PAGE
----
A spouse or family member of someone working or studying temporarily in Canada
You may be eligible for an open work permit if you’re:
- a spouse of a skilled worker in an occupation under the National Occupational Classification (NOC) skill type 0, A or B approved to work in Canada six months or longer
- a spouse of someone applying for the Atlantic Immigration Pilot Program in a job under NOC 0, A, B or C
- a spouse of a foreign student at a public post-secondary school, such as a college or university or collège d’enseignement général et professionnel (CEGEP) in Quebec
- a family member of a foreign representative, or
- a family member of a foreign military member who is working in Canada
A recent graduate from a Canadian post-secondary institution
You may be eligible for a post-graduation work permit. This is a type of open work permit.
Holding a temporary resident permit valid for at least 6 months
You may be eligible for an open work permit.
Filed a claim for refugee protection in Canada
You and your family members in Canada may be eligible for an open work permit if you filed a claim for refugee protection in Canada and:
- you’re waiting for the Refugee Protection Division (RPD) of the Immigration and Refugee Board of Canada to decide on your claim, and
- You cannot pay for your basic needs without working.
You and your family members in Canada may also be eligible for an open work permit if the Refugee Protection Division (RPD) has rejected your refugee claim and:
- you cannot be removed from Canada for reasons beyond your control, and
- You cannot pay for your basic needs without working.
A participant in the World Youth Program
You may be eligible for an open work permit.
A study permit holder who can no longer support themselves financially
You may be eligible for an open work permit if you can no longer pay for your day-to-day needs or tuition for reasons beyond your control. Examples include changes to the situation in your home country, such as war, upheaval, or collapse of the banking system.
You must include a letter of explanation with your work permit application that outlines the reasons why you’re now destitute. An immigration officer will need to interview you to determine if you’re eligible.
A worker who is being abused or at risk of being abused in relation to their job in Canada
You may be eligible for an open work permit for vulnerable workers if you:
- have a valid employer-specific work permit and
- are being abused or at risk of being abused in any way that is related to your job in Canada
A co-op student on a work term
You’re an international student studying in Canada and doing co-op work placements or internships as part of your study program.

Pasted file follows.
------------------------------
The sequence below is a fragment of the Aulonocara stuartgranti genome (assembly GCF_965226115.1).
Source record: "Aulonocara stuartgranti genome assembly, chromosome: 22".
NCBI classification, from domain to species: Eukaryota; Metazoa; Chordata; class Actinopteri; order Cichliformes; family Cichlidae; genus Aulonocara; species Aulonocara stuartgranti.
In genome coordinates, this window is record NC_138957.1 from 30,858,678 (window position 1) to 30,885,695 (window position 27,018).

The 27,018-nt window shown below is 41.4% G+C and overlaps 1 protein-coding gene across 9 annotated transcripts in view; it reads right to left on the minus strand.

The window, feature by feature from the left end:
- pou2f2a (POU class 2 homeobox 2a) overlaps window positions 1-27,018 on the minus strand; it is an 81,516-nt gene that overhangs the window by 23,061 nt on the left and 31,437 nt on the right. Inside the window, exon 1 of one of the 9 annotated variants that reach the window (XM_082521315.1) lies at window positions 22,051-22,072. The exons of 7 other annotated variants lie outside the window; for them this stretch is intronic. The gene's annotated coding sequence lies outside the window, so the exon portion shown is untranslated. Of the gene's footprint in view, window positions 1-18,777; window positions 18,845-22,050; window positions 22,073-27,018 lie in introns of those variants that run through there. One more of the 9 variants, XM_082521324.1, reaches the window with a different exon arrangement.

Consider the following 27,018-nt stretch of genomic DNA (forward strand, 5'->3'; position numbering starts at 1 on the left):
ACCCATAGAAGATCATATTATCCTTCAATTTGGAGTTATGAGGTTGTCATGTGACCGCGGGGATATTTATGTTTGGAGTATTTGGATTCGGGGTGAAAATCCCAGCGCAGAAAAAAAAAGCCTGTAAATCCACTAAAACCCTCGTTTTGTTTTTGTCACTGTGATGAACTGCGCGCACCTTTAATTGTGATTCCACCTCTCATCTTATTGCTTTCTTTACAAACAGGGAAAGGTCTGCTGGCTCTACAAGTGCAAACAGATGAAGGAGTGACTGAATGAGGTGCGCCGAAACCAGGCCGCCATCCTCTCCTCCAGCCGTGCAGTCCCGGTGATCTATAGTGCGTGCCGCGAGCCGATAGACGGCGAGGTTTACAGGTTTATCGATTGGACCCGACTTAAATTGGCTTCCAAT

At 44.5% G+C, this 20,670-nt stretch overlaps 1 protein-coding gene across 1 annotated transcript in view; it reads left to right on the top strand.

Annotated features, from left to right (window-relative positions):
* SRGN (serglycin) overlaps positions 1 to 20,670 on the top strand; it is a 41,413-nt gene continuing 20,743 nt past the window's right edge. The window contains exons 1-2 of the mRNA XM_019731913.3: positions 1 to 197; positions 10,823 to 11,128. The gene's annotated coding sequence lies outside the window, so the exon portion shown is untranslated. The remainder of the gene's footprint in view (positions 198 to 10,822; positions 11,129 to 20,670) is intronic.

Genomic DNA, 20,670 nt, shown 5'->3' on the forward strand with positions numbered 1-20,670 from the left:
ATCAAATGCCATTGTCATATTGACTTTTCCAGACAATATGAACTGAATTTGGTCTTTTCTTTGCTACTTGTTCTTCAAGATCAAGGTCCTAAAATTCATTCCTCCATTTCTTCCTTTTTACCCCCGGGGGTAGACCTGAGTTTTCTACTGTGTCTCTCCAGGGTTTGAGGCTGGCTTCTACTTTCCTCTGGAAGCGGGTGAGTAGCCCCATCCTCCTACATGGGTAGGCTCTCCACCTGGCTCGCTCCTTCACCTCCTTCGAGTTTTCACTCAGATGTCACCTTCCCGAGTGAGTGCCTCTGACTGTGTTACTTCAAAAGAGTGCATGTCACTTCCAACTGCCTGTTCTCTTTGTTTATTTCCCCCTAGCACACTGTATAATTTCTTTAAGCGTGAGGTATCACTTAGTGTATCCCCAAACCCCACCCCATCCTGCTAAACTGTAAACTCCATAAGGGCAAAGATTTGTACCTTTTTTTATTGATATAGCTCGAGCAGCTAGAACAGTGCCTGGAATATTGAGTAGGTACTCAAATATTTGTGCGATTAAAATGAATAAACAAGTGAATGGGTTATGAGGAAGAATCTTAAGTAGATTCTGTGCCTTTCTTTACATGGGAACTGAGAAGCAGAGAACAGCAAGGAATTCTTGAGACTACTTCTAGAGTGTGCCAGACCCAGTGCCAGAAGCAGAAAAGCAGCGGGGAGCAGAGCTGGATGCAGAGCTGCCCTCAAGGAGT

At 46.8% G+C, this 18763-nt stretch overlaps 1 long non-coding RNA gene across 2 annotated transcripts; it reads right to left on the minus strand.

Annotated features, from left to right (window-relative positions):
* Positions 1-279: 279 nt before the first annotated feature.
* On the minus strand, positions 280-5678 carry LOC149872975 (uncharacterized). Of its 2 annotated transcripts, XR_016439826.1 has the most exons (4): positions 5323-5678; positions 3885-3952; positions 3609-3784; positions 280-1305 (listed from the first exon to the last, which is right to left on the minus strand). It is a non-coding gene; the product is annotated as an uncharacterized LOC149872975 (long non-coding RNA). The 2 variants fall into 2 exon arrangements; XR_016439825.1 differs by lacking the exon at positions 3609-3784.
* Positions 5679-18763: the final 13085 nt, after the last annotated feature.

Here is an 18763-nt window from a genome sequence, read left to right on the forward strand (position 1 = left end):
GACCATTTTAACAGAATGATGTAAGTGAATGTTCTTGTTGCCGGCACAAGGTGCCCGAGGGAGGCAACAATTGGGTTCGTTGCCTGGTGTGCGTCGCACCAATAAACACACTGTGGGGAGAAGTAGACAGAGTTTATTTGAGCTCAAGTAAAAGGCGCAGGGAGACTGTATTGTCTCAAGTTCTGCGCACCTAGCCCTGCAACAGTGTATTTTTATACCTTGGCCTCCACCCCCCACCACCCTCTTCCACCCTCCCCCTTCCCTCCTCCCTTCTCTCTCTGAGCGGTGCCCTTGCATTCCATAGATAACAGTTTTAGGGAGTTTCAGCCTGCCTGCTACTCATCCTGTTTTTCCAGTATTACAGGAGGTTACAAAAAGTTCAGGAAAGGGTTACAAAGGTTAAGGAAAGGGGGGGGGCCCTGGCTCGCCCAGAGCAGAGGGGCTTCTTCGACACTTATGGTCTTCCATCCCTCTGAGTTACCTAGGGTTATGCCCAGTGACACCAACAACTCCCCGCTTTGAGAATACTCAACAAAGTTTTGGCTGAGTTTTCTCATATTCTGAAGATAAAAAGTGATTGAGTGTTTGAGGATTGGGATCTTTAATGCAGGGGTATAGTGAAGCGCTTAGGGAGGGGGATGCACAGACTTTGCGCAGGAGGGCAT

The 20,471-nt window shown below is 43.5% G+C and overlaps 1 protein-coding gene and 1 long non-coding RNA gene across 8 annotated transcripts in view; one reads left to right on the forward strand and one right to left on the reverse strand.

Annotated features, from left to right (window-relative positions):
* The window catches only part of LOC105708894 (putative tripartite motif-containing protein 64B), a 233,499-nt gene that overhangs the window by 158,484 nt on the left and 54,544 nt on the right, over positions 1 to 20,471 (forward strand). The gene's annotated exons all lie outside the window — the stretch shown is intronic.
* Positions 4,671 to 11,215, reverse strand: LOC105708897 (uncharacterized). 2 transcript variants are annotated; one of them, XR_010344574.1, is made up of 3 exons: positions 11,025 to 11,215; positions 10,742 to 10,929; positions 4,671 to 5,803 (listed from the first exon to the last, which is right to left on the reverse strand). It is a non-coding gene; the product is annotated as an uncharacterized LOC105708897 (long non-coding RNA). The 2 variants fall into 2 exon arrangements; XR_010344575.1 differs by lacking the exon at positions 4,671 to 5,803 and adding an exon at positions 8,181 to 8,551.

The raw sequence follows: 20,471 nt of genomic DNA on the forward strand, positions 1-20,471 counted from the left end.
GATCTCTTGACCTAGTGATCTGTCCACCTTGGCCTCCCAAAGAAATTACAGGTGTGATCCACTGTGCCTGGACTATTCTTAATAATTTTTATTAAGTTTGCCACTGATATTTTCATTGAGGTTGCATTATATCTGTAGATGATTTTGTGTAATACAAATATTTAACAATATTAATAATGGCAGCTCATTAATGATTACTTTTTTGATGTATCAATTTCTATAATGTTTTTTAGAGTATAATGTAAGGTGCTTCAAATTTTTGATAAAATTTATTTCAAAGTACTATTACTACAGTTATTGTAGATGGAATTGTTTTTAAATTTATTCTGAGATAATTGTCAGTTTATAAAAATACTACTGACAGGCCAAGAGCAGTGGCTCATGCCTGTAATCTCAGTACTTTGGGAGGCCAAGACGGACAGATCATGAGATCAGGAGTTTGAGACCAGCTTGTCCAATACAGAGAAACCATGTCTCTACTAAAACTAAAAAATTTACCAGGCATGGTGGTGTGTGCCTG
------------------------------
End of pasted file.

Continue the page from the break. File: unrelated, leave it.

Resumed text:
You may be eligible for a co-op work permit, which is an open work permit that lists the institution or school as your employer.
You’re aged 18-35 and would like to travel and work under International Experience Canada
You may be eligible for an open work permit under Working Holiday category of International Experience Canada (IEC).
EMPLOYER-SPECIFIC WORK PERMITS
An employer-specific work permit allows you to work according to the conditions on your work permit, which includes:
- the name of the employer you can work for
- how long you can work
- the location where you can work (if applicable)
If you are not in the Work Permit Exempt category (foreign national who does not require a work permit to work in Canada) and are not eligible for an Open Work Permit (OWP), you may be eligible for an Employer-Specific Work Permit.
Your employer may or may not require a Labour Market Impact Assessment (LMIA) to hire you. Most employers need an LMIA before they can hire a temporary foreign worker. An LMIA confirms
- there is a need for a temporary foreign worker
- no Canadians or permanent residents are available to do the job
Once an LMIA has been issued, your employer must provide you a copy of the confirmation letter and tell you to apply for a work permit.
If your employer does not require an LMIA to hire a temporary foreign worker, they must submit an offer of employment form through Immigration, Refugees and Citizenship Canada’s (IRCC’s) Employer Portal. Your employer must provide you with an offer of employment number before you can apply for a work permit.
Who can apply for an LMIA-Exempt Employer-Specific Work Permit?
You can apply for an LMIA-Exempt Employer-Specific Work Permit if you meet the general eligibility requirements of a work permit and are a:
Worker on a film or television production
- If your work is essential to the film production, the production will create and maintain significant economic benefits for Canadians and permanent residents, and your job is high wage and unionized.